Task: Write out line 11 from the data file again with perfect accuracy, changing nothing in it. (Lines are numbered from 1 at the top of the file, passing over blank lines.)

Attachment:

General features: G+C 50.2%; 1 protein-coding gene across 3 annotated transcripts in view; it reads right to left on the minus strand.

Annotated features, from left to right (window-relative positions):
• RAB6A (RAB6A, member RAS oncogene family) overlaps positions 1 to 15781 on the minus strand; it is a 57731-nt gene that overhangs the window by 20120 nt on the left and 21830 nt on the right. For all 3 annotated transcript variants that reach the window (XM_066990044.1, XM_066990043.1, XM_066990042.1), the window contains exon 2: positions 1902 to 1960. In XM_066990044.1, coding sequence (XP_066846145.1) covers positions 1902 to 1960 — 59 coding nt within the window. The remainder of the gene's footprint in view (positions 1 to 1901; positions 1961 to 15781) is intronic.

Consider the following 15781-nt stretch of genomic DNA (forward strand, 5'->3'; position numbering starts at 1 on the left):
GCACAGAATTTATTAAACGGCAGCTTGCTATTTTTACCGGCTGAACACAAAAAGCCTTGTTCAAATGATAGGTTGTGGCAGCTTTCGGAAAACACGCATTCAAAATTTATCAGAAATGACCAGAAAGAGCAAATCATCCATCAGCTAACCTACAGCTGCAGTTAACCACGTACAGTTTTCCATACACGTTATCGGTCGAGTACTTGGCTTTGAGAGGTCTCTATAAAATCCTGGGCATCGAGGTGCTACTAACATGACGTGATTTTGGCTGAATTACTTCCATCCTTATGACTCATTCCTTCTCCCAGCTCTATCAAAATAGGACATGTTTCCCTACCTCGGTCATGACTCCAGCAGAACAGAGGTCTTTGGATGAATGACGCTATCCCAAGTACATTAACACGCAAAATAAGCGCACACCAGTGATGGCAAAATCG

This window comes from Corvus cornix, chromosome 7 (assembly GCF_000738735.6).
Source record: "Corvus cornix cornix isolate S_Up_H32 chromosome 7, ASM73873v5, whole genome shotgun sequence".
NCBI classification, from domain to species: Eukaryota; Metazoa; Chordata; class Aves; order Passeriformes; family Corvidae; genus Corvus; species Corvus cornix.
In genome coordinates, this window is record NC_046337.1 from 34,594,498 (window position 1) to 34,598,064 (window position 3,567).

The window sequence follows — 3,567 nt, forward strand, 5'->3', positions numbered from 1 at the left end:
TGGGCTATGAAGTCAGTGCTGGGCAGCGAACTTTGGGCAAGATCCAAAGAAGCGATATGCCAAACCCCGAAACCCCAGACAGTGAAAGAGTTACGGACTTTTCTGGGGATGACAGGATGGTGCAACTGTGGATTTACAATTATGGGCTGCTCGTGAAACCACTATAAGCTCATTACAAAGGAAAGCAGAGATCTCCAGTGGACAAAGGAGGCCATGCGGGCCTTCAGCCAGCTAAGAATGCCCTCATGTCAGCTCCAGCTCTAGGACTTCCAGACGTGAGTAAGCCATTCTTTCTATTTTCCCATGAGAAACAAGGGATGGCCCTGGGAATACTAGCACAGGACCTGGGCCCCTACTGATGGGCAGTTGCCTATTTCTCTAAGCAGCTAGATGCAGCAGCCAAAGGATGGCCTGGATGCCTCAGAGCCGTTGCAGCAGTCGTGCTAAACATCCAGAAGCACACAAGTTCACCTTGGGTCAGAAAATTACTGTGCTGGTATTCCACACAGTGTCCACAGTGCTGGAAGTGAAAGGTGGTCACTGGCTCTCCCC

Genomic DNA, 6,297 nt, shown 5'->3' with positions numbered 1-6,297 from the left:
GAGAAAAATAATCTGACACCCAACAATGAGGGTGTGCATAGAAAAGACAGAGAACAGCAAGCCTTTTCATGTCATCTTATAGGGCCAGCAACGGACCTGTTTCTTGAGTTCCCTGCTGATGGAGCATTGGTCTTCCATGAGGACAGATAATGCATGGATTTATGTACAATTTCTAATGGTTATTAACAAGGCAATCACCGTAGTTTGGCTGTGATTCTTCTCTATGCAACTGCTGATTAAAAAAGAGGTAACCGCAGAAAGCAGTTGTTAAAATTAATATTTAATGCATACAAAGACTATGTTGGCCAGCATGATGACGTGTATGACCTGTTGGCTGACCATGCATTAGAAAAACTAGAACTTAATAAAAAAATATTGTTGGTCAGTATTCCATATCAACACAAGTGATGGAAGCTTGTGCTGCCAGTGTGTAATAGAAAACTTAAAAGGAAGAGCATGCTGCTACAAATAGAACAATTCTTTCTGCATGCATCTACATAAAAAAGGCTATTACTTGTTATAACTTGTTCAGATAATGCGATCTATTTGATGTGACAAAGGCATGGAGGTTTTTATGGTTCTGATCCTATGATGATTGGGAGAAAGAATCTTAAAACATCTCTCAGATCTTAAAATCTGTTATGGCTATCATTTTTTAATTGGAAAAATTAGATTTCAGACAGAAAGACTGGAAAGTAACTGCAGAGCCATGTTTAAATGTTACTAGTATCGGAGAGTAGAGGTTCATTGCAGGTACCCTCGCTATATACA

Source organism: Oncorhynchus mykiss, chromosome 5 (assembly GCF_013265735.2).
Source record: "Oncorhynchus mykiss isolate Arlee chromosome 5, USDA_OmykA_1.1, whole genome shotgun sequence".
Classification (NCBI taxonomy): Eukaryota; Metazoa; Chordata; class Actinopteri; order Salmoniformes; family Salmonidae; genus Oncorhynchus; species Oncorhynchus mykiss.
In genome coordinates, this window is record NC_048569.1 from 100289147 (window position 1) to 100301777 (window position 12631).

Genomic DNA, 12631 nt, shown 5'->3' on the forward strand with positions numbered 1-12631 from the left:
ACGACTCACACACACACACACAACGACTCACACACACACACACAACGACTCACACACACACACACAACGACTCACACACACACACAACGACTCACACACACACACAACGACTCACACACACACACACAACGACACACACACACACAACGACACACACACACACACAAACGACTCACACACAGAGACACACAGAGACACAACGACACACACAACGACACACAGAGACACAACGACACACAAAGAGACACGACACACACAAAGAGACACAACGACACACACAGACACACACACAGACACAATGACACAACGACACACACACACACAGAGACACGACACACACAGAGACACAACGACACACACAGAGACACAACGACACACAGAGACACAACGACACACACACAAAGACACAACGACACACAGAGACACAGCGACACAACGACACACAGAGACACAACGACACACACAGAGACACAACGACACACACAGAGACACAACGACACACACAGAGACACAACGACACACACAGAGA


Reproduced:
TGGGCTATGAAGTCAGTGCTGGGCAGCGAACTTTGGGCAAGATCCAAAGAAGCGATATGCCAAACCCCGAAACCCCAGACAGTGAAAGAGTTACGGACTTTTCTGGGGATGACAGGATGGTGCAACTGTGGATTTACAATTATGGGCTGCTCGTGAAACCACTATAAGCTCATTACAAAGGAAAGCAGAGATCTCCAGTGGACAAAGGAGGCCATGCGGGCCTTCAGCCAGCTAAGAATGCCCTCATGTCAGCTCCAGCTCTAGGACTTCCAGACGTGAGTAAGCCATTCTTTCTATTTTCCCATGAGAAACAAGGGATGGCCCTGGGAATACTAGCACAGGACCTGGGCCCCTACTGATGGGCAGTTGCCTATTTCTCTAAGCAGCTAGATGCAGCAGCCAAAGGATGGCCTGGATGCCTCAGAGCCGTTGCAGCAGTCGTGCTAAACATCCAGAAGCACACAAGTTCACCTTGGGTCAGAAAATTACTGTGCTGGTATTCCACACAGTGTCCACAGTGCTGGAAGTGAAAGGTGGTCACTGGCTCTCCCC